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In re Ciara Z.

January 8, 2009


The opinion of the court was delivered by: Stein, J.

Published by New York State Law Reporting Bureau pursuant to Judiciary Law § 431.

This opinion is uncorrected and subject to revision before publication in the Official Reports.

Calendar Date: November 14, 2008

Before: Cardona, P.J., Rose, Kavanagh and Stein, JJ.


Appeals (1) from an order of the Family Court of Columbia County (Czajka, J.), entered June 27, 2007, which, in a proceeding pursuant to Family Ct Act article 10, denied respondent's motion to, among other things, vacate several prior orders, and (2) from an order of said court, entered December 18, 2007, which granted petitioner's application, in a proceeding pursuant to Family Ct Act article 10, to adjudicate respondent's children to be neglected.

Respondent is the mother of Brittany AA. (born in 1989), Ashley AA. (born in 1991) and Ciara Z. (born in 2000). In June 2005, a petition was filed pursuant to Family Ct Act article 10 alleging that respondent neglected Brittany. A hearing was held on November 17, 2005. As the hearing was about to begin, respondent's counsel requested an adjournment because respondent was allegedly in a hospital emergency room in Pennsylvania. Family Court denied the request and, after conducting the hearing in respondent's absence, the court sustained the petition and issued an order of protection suspending respondent's visitation with all three children until she submitted herself to the jurisdiction of the court and prohibiting her from having contact with the children for one year. The written order of fact-finding and disposition entered in January 2006 set forth Family Court's findings that respondent had neglected Brittany and directed that respondent be placed under petitioner's supervision for a 12-month period under certain specified conditions.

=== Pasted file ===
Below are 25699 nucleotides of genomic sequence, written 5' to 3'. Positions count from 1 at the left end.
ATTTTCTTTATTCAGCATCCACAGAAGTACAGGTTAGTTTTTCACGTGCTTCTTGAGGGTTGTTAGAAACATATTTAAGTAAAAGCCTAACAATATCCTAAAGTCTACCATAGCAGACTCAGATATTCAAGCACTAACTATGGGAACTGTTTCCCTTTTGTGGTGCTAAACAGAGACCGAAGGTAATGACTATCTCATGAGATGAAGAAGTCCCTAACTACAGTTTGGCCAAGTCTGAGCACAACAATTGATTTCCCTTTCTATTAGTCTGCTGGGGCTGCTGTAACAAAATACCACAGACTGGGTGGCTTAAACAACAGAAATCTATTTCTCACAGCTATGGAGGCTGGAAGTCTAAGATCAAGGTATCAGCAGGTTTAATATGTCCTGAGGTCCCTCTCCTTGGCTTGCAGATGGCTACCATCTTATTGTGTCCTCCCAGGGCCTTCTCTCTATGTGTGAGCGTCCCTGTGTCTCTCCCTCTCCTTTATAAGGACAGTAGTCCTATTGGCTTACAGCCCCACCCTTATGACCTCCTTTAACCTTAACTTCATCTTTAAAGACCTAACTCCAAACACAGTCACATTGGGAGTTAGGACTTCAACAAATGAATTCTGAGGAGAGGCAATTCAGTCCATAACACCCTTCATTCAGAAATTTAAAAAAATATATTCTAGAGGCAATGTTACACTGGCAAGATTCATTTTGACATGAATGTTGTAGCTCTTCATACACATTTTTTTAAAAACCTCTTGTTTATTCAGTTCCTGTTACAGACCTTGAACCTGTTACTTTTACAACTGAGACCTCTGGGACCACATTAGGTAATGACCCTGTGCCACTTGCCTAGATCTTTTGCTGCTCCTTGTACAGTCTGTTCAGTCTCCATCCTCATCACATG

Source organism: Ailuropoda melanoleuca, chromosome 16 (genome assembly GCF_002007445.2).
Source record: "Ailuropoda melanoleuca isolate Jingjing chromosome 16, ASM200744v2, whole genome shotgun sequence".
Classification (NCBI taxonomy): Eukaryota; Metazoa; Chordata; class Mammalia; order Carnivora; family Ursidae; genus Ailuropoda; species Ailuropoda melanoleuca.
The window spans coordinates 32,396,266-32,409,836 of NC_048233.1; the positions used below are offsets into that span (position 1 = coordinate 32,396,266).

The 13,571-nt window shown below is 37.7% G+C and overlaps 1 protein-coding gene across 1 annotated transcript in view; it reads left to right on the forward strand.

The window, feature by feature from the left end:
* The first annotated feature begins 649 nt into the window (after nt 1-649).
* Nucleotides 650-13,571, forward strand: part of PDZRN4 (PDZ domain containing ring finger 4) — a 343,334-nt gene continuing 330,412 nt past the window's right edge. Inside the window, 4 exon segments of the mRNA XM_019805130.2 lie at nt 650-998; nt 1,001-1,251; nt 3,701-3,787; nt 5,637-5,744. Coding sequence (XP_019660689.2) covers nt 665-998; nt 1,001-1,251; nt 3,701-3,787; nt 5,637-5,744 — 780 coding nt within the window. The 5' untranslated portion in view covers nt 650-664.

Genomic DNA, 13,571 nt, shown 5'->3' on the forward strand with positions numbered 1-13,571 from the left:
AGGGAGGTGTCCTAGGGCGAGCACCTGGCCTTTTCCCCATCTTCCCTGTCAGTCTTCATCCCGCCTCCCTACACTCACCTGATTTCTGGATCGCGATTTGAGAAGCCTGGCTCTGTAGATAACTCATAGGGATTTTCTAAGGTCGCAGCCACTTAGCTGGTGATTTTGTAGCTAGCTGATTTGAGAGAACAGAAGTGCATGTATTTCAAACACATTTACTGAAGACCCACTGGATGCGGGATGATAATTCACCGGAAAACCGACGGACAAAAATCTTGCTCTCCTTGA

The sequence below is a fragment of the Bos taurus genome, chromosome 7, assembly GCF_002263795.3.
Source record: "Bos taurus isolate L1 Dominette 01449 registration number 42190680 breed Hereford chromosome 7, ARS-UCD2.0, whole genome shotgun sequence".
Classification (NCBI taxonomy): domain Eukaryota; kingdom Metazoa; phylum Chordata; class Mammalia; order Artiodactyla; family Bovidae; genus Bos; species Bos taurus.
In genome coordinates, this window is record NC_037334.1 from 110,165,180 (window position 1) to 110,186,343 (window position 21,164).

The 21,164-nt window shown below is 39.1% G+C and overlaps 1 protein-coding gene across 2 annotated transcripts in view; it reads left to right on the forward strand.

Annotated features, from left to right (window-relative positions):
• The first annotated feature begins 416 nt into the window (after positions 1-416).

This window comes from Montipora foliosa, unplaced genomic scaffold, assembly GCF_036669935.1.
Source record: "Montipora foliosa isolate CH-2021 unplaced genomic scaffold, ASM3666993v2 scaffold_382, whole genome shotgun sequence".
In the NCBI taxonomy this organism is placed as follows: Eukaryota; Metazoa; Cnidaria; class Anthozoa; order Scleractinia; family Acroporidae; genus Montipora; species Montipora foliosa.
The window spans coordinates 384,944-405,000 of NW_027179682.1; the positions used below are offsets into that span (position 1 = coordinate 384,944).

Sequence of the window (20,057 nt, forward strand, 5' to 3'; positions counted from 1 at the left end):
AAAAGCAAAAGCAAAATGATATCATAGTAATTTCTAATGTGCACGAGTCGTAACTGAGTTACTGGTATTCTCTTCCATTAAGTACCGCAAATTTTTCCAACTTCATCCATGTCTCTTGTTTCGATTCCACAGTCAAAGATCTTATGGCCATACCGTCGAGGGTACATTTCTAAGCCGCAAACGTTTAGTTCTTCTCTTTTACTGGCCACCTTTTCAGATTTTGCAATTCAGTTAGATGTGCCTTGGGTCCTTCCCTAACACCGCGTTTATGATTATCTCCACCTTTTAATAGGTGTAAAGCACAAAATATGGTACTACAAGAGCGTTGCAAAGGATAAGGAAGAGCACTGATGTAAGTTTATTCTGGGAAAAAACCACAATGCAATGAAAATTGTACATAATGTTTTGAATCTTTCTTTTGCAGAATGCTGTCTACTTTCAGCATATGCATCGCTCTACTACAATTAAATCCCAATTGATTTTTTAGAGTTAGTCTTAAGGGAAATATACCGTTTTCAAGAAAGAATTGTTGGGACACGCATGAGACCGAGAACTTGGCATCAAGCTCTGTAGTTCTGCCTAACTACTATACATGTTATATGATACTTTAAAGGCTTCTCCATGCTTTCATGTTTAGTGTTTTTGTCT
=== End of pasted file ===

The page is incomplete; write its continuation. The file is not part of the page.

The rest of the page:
In April 2006, petitioner learned that respondent had ceased her substance abuse treatment and that the children were in the custody of her mother. Therefore, petitioner filed an application for pre-petition temporary removal of the children. Family Court granted that application and placed the children in petitioner's custody by order entered April 28, 2006*fn1. In May 2006, petitioner filed a petition alleging that respondent had violated various provisions of the order of disposition, including the terms of the order of protection. In that same month, Family Court issued a warrant for respondent's arrest, which also directed that Brittany and Ciara be brought before the court. After petitioner was able to locate the children and have them removed pursuant to the April 2006 order and the warrant, respondent moved, in April 2007, to vacate the "November 17, 2005 [fact-finding] order, the disposition[al] order, the violation [p]etition, [and] the removal order, [and for the] return of [the] children and recusal of the [Family Court judge]." Her motion was denied in its entirety in a May 2007 bench decision, followed by a written order entered in June 2007.